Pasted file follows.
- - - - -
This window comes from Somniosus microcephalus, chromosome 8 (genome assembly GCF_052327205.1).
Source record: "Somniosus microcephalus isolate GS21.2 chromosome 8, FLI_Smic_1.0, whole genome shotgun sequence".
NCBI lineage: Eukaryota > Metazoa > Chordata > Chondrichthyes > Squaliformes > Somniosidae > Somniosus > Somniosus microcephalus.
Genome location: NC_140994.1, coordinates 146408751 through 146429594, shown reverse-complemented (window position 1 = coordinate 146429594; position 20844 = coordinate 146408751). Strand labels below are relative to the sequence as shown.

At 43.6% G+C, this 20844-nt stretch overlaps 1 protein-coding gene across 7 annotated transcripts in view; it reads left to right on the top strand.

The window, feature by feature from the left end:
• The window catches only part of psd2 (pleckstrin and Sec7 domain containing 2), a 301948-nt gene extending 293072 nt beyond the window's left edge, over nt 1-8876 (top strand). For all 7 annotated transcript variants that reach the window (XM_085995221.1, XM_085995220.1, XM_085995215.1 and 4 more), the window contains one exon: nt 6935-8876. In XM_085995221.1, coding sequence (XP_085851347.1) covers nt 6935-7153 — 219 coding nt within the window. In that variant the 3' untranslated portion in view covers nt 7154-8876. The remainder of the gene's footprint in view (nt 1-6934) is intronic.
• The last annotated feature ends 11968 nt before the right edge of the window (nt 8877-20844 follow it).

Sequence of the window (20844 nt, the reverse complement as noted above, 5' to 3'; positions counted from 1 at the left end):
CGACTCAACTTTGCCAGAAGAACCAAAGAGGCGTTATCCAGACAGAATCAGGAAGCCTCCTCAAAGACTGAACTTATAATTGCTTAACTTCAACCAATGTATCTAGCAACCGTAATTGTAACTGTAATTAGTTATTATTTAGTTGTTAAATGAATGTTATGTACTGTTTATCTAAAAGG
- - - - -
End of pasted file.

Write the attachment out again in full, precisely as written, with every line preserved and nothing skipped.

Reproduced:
This window comes from Somniosus microcephalus, chromosome 8 (genome assembly GCF_052327205.1).
Source record: "Somniosus microcephalus isolate GS21.2 chromosome 8, FLI_Smic_1.0, whole genome shotgun sequence".
NCBI lineage: Eukaryota > Metazoa > Chordata > Chondrichthyes > Squaliformes > Somniosidae > Somniosus > Somniosus microcephalus.
Genome location: NC_140994.1, coordinates 146408751 through 146429594, shown reverse-complemented (window position 1 = coordinate 146429594; position 20844 = coordinate 146408751). Strand labels below are relative to the sequence as shown.

At 43.6% G+C, this 20844-nt stretch overlaps 1 protein-coding gene across 7 annotated transcripts in view; it reads left to right on the top strand.

The window, feature by feature from the left end:
• The window catches only part of psd2 (pleckstrin and Sec7 domain containing 2), a 301948-nt gene extending 293072 nt beyond the window's left edge, over nt 1-8876 (top strand). For all 7 annotated transcript variants that reach the window (XM_085995221.1, XM_085995220.1, XM_085995215.1 and 4 more), the window contains one exon: nt 6935-8876. In XM_085995221.1, coding sequence (XP_085851347.1) covers nt 6935-7153 — 219 coding nt within the window. In that variant the 3' untranslated portion in view covers nt 7154-8876. The remainder of the gene's footprint in view (nt 1-6934) is intronic.
• The last annotated feature ends 11968 nt before the right edge of the window (nt 8877-20844 follow it).

Sequence of the window (20844 nt, the reverse complement as noted above, 5' to 3'; positions counted from 1 at the left end):
CGACTCAACTTTGCCAGAAGAACCAAAGAGGCGTTATCCAGACAGAATCAGGAAGCCTCCTCAAAGACTGAACTTATAATTGCTTAACTTCAACCAATGTATCTAGCAACCGTAATTGTAACTGTAATTAGTTATTATTTAGTTGTTAAATGAATGTTATGTACTGTTTATCTAAAAGG